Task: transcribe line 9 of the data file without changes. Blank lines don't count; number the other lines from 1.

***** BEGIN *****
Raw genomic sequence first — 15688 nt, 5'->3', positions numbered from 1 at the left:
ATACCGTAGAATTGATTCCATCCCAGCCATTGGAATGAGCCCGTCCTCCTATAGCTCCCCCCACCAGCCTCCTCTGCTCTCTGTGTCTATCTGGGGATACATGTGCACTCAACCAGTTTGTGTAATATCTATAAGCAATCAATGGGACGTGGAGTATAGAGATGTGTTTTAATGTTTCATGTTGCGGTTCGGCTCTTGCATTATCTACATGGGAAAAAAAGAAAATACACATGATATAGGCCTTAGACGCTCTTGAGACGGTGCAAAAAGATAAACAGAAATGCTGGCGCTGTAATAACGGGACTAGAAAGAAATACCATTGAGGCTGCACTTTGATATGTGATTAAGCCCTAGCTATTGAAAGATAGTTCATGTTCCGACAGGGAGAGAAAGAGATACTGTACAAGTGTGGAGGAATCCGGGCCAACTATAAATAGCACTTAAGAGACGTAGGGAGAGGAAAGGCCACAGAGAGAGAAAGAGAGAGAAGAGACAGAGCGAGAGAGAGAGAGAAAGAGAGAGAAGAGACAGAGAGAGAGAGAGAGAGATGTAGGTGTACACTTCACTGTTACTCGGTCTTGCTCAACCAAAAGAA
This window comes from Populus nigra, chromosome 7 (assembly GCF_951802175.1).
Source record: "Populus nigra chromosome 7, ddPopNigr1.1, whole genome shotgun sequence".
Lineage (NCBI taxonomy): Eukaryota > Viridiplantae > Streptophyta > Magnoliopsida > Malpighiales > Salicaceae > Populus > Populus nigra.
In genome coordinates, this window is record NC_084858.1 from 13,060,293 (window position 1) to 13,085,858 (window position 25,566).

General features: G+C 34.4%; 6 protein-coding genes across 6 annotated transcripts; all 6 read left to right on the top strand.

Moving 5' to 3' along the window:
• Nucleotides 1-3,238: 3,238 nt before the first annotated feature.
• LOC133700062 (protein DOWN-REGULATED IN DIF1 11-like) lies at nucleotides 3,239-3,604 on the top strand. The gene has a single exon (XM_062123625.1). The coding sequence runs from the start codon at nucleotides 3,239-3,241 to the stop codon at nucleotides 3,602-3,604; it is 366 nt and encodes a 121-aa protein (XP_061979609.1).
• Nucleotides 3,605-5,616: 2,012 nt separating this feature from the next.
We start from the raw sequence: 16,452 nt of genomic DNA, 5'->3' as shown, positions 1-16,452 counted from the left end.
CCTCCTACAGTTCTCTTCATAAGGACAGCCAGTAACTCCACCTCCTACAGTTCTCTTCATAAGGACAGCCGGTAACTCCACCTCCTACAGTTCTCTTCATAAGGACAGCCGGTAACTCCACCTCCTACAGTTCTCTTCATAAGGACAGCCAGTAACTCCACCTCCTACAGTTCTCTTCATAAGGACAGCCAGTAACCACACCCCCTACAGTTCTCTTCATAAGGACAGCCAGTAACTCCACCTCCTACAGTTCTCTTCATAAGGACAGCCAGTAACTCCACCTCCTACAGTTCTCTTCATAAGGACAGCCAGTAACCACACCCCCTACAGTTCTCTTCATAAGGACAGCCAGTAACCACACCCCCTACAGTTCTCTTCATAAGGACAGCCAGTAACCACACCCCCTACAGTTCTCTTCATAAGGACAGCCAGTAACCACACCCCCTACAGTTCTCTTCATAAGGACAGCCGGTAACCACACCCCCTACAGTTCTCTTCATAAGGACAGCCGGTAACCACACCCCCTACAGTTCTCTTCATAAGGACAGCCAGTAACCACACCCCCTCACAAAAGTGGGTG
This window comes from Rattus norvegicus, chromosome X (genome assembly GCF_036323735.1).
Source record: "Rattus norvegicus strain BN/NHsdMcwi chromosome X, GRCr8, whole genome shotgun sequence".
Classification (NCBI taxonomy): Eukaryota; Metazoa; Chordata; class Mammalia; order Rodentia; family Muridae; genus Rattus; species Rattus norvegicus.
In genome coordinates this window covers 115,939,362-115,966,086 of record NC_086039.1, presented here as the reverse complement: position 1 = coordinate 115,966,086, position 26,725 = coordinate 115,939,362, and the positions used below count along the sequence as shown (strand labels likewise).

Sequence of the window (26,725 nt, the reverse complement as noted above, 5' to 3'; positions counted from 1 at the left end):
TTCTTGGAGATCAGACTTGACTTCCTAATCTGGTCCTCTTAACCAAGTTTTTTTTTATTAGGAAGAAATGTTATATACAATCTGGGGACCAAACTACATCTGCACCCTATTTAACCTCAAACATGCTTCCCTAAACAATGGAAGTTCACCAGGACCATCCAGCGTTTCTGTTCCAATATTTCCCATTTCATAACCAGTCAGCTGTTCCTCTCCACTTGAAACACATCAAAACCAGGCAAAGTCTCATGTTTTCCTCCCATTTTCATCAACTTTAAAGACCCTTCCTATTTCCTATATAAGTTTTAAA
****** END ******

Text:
• Nucleotides 1-3,238: 3,238 nt before the first annotated feature.